"Normally, I start with a black car – no light at all – and add one spot or area light after another, working myself from the big surfaces to the small details. It is a bit difficult to generalise here - it's one thing to prepare a setup for a car model that needs to be rendered at the last minute before a presentation, where almost no retouch is possible and even the rendering needs to be fast - and another thing to create fine art images with enough time to render the vehicle various times with different light setups and excessive post-production."

"When it comes to VR - where the lighting needs to work from all angles and performance is an issue - it is a whole different story again. I do all kinds of projects and in each one I feel like the lighting is super important because it is supposed to stage the car. When done well, the lighting emphasises the shapes and character of the vehicle and leads the viewer’s sight. When done wrong, lighting can ruin the impression and readability of the sculpture. As a Visualisation Artist, I see myself as responsible for presenting the work and designs of my colleagues with the best possible angle and light, pointing out the character of the vehicles."

An effective workflow is essential to the creativity and productivity of Stefanie’s role. The process of building this workflow has taken time and experience.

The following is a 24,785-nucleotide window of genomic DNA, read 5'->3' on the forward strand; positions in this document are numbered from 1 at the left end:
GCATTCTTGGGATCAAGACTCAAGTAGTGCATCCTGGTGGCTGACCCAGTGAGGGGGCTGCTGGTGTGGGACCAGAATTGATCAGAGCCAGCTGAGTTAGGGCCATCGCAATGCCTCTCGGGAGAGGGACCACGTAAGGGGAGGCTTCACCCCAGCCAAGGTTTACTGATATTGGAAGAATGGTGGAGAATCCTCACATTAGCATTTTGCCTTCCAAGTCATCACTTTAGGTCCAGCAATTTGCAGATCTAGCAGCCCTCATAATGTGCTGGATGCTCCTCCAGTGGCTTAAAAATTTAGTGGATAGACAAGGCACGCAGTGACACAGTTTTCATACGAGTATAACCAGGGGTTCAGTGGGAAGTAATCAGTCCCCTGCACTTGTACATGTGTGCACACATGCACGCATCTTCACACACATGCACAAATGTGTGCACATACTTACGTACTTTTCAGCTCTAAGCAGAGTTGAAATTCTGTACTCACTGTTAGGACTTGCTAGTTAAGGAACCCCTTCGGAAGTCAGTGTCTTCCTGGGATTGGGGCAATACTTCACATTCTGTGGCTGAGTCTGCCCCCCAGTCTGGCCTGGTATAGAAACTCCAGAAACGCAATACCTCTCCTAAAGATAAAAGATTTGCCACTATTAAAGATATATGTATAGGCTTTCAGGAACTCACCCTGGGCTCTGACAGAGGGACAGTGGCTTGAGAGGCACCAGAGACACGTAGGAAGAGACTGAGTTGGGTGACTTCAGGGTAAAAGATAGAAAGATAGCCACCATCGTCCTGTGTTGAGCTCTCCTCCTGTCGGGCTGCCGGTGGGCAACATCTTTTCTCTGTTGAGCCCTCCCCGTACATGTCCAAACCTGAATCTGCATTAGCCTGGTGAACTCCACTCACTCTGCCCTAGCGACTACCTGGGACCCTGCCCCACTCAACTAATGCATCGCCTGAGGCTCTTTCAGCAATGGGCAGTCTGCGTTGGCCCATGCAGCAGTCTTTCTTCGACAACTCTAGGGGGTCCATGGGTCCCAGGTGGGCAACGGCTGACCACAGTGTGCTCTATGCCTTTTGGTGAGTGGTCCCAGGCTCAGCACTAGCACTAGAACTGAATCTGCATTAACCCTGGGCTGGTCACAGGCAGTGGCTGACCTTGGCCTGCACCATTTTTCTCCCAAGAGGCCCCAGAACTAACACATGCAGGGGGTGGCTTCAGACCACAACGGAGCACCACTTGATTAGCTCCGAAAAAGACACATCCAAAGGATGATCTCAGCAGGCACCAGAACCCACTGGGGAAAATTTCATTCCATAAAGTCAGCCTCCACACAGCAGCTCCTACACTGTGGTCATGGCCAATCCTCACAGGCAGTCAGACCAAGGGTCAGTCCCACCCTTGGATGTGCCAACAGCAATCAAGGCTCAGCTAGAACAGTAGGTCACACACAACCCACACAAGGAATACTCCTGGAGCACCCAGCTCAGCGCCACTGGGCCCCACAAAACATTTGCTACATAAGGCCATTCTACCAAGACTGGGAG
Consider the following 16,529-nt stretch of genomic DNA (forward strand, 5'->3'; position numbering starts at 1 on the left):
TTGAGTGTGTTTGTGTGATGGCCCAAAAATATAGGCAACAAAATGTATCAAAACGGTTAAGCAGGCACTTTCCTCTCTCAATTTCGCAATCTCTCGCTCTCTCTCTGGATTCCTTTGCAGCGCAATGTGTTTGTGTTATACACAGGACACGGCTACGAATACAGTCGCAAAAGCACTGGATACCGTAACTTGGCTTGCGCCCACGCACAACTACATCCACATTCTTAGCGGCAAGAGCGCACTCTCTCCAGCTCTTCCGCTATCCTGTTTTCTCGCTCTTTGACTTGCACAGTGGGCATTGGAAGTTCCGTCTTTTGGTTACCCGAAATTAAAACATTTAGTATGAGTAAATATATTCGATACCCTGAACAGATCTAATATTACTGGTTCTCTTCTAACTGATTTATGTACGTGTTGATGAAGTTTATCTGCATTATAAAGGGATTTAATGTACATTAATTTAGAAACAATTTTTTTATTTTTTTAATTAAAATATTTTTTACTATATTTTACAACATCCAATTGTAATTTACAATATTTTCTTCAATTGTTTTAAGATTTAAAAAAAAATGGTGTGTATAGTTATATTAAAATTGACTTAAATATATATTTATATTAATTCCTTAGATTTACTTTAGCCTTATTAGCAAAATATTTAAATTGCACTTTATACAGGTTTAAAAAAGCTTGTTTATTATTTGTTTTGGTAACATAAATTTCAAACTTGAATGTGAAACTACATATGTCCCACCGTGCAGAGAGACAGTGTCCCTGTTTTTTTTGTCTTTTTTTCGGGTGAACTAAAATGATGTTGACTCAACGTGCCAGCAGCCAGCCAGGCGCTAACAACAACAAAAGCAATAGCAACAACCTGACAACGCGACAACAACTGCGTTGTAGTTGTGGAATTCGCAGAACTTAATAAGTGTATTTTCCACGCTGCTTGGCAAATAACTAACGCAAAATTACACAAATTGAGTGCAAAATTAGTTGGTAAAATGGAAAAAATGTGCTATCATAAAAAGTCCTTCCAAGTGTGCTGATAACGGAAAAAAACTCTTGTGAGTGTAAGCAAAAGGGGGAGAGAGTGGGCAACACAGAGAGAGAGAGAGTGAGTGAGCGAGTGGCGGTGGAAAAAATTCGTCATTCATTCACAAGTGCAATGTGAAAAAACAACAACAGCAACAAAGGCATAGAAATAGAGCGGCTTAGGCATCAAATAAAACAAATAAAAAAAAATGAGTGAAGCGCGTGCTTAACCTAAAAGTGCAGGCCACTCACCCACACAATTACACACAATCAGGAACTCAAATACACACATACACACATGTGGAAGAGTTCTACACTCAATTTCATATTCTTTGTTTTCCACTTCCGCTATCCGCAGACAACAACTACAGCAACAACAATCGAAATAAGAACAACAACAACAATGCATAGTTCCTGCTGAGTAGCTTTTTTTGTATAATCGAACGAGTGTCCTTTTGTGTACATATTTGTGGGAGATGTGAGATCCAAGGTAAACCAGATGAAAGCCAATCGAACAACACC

"Over the years, my workflow has changed dramatically and every new job has brought new challenges. Back at University, I started out with rigging and character animation, and was fortunate enough to be hired by a car photographer. I rendered a lot of marketing visuals - not only for the car industry - I spent quite some time with cloth simulations and fashion. I feel like the only constant throughout these projects was that I kept on Googling, researching and finding my way through. I don’t often have an idea of how to realise a project when starting. Normally, I set my mind and get clear about what I want to achieve visually and with that goal in mind, I work on it until I am happy with the result."

"Artists have a 'comfort zone', they do rely on their routines and the tools they know. Colleagues and friends have influenced me very much and sometimes projects or clients asked or even forced me to use new tools or to do things in different ways. Learning new tools takes time and is not always as reliable as sticking with known ways. Sometimes it is very rewarding though and in the long run, makes you faster and smarter. The more tools I got to know, the better I was able to chain them up in efficient ways."

"At the moment my main tools are VRED, Maya, Substance, Adobe Suite and Photoshop, and for lighting HDR Light Studio. I have been working a while on building a workflow around VRED that fits all our needs and is open enough for the many new ideas that evolve every day in our studio. The challenge is that the models are constantly changing. Images often need to be produced at the last second before presentation and I also create VR using the same models. VRED is fast, eats all kinds of data, imports Alias directly and gives me the possibility to produce high quality, high-res RT and full GI images as well as showing VR directly with the same model."

"I guess I like Maya most, because it is the first 3D tool I worked with. Substance is wonderful and works very dynamically with textures and material scans. HDR Light Studio is brilliant because the process is so fast and intuitive to create lighting and reflection-surroundings."